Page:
Minister hails Savai’i Cable development
What’s good for Upolu is also good for Savai’i.
With that mantra, the government walked the talk yesterday when it launched the Savai’i component of the new $57.4 million submarine cable system, which promises to deliver “affordable high-speed internet access to Samoa.”
And no one was happier than the Minister of Finance, Sili Epa Tuioti, who spoke on behalf of Prime Minister Tuilaepa Sailele Malielegaoi during the groundbreaking ceremony at Tuasivi.
“Today we celebrate the historical ground breaking ceremony for the first ever Cable landing station on the big island of Savai’i here at Tuasivi where some government agencies are located,” said Sili.
“This Cable connection will provide affordable and fast internet connection for the people in Savai’i as well as visitors.”
Sili reminded the Savai’i leg of the journey is a key step in the government’s efforts to make Samoa the submarine cable hub of the Pacific region.
But the project would not be possible without the support of key partners.
These include the Asian Development Bank (A.D.B.), World Bank and the government of Australia.
The World Bank Vice President for East Asia and the Pacific, Victoria Kwakwa, was present at the launch.
“We all know how vital internet and telecommunications connectivity is to development – enhancing everything from business opportunities, delivery of healthcare and education, disaster resilience and response, and even agriculture,” she said.
“We are proud to continue working with the government and people of Samoa, and development partners, to expedite the delivery of faster, cheaper connectivity.”
At a groundbreaking ceremony, officials turned the first sod to mark the start of construction of what a cable landing station for the new 1,300 kilometer system linking the country’s largest islands, Upolu and Savai’i, to the Southern Cross Cable Network in Suva, Fiji, and to the Territory of the Wallis and Futuna Islands via a spur.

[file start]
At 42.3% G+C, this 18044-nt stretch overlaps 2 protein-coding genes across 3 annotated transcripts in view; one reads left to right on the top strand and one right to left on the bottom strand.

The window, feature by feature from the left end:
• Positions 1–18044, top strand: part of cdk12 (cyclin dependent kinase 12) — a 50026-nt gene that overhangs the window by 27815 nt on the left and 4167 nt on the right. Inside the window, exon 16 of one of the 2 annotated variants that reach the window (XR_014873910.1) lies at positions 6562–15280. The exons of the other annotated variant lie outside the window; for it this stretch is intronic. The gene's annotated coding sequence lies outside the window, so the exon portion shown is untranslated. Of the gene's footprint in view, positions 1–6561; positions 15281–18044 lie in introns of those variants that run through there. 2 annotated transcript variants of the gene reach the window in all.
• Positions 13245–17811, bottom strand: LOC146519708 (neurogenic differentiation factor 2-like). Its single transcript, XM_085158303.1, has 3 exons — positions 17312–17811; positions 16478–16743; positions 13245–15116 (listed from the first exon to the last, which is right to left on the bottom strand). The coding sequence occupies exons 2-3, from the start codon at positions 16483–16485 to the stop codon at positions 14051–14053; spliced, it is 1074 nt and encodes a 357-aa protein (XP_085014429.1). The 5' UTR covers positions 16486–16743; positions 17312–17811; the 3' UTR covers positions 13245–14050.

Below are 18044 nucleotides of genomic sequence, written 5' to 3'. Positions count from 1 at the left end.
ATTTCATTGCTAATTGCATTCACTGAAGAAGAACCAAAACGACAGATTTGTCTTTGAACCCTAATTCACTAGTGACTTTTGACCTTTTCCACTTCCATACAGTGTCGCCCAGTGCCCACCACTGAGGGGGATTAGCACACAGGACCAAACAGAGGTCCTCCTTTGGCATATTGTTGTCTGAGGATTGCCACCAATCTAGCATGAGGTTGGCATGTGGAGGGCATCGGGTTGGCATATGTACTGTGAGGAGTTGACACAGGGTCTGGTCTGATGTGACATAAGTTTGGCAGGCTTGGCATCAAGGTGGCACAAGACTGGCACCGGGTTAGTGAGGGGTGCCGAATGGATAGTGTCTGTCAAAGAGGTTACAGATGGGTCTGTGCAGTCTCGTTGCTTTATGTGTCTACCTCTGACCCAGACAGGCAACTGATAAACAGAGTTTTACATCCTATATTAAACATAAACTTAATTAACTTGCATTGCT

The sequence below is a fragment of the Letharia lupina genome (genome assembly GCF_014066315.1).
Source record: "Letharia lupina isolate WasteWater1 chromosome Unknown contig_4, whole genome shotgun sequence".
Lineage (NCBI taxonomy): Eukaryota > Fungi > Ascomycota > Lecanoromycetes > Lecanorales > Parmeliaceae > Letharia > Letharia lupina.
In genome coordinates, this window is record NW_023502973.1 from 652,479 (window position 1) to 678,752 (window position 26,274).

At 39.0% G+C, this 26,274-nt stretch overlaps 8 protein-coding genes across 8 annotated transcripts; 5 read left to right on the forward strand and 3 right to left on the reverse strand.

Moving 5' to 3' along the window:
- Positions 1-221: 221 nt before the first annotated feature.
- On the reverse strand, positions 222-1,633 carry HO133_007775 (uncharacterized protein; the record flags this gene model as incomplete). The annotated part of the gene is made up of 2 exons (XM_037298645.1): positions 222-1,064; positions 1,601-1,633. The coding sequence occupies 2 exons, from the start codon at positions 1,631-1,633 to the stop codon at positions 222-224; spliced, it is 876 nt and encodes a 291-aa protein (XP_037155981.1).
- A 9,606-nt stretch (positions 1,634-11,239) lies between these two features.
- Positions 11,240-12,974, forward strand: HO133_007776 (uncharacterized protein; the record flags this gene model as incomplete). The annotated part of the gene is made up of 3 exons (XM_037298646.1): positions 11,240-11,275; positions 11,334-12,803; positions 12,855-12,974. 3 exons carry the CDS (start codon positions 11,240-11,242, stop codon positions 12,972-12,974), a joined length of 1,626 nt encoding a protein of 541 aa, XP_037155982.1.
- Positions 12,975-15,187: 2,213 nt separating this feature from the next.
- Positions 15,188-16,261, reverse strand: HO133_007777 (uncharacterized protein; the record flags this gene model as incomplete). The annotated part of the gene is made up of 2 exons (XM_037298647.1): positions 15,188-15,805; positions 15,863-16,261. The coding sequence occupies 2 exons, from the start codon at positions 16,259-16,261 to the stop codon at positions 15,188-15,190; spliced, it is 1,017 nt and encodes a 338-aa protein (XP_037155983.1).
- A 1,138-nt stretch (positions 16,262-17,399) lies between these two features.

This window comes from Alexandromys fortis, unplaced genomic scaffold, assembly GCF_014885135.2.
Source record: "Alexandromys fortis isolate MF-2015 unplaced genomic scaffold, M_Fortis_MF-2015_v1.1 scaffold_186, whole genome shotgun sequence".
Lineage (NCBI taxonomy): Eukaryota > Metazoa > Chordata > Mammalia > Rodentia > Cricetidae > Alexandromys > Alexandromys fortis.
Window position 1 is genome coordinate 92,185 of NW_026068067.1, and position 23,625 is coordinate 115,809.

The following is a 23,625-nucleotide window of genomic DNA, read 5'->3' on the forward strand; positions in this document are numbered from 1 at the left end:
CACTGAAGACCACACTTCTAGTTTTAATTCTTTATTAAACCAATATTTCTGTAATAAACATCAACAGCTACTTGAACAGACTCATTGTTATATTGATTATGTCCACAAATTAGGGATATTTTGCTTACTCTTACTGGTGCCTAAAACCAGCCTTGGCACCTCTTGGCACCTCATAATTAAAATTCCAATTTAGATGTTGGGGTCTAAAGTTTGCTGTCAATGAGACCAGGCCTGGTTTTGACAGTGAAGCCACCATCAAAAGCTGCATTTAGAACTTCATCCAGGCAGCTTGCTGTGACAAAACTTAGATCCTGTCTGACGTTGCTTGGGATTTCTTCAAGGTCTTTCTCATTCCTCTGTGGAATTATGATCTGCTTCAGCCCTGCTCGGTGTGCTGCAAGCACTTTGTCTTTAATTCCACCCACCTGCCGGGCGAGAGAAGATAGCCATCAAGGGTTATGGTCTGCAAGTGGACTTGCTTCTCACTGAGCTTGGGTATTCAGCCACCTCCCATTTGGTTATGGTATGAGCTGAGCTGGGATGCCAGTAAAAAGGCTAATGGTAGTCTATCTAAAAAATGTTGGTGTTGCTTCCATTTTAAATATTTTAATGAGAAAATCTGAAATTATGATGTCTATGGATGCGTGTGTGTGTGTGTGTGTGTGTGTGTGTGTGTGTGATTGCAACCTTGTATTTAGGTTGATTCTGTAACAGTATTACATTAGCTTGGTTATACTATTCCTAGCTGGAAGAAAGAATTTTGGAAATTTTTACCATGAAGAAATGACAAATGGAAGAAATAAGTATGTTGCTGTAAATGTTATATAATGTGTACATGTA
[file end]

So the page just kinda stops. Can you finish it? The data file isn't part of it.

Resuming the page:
In a media statement, the Minister of Communications & Information Technology, Afamasaga Rico Tupa’i, said high-speed internet is essential to improving the lives of ordinary Samoan people.
“The government of Samoa is working hard to position our nation as a submarine cable hub for the Pacific — we look forward to realizing this vision with the private sector, and the support of development partners.”
The project aims to deliver low-cost broadband services to Samoa and strengthen the regulatory and legal environment for information and communications technology.
The submarine cable project is expected to deliver Samoa a wide range of improvements to public services, including an e-health patient information system to improve patient care within the Samoan health system, as well as significant benefits to education, business, tourism, agriculture, as well as disaster planning and response. The cable is expected to reach land in Apia and Savai’i in early 2018.
The outer island of Savai’i will be connected to the Tui-Samoa cable, enabling it to receive high-speed internet for the first time,” said Robert Jauncey, Regional Director of A.D.B’s South Pacific Subregional Office.
“Faster, more affordable broadband should open up new domestic and regional economic opportunities and boost the delivery of public and social services.”
Australian High Commissioner to Samoa, Sue Langford, said the Cable is a critical piece of infrastructure for Samoa.
“This new cable will enable fast and efficient connectivity that aims to benefit all Samoans. It has potential to transform the way businesses operate and improve service delivery across all sectors.”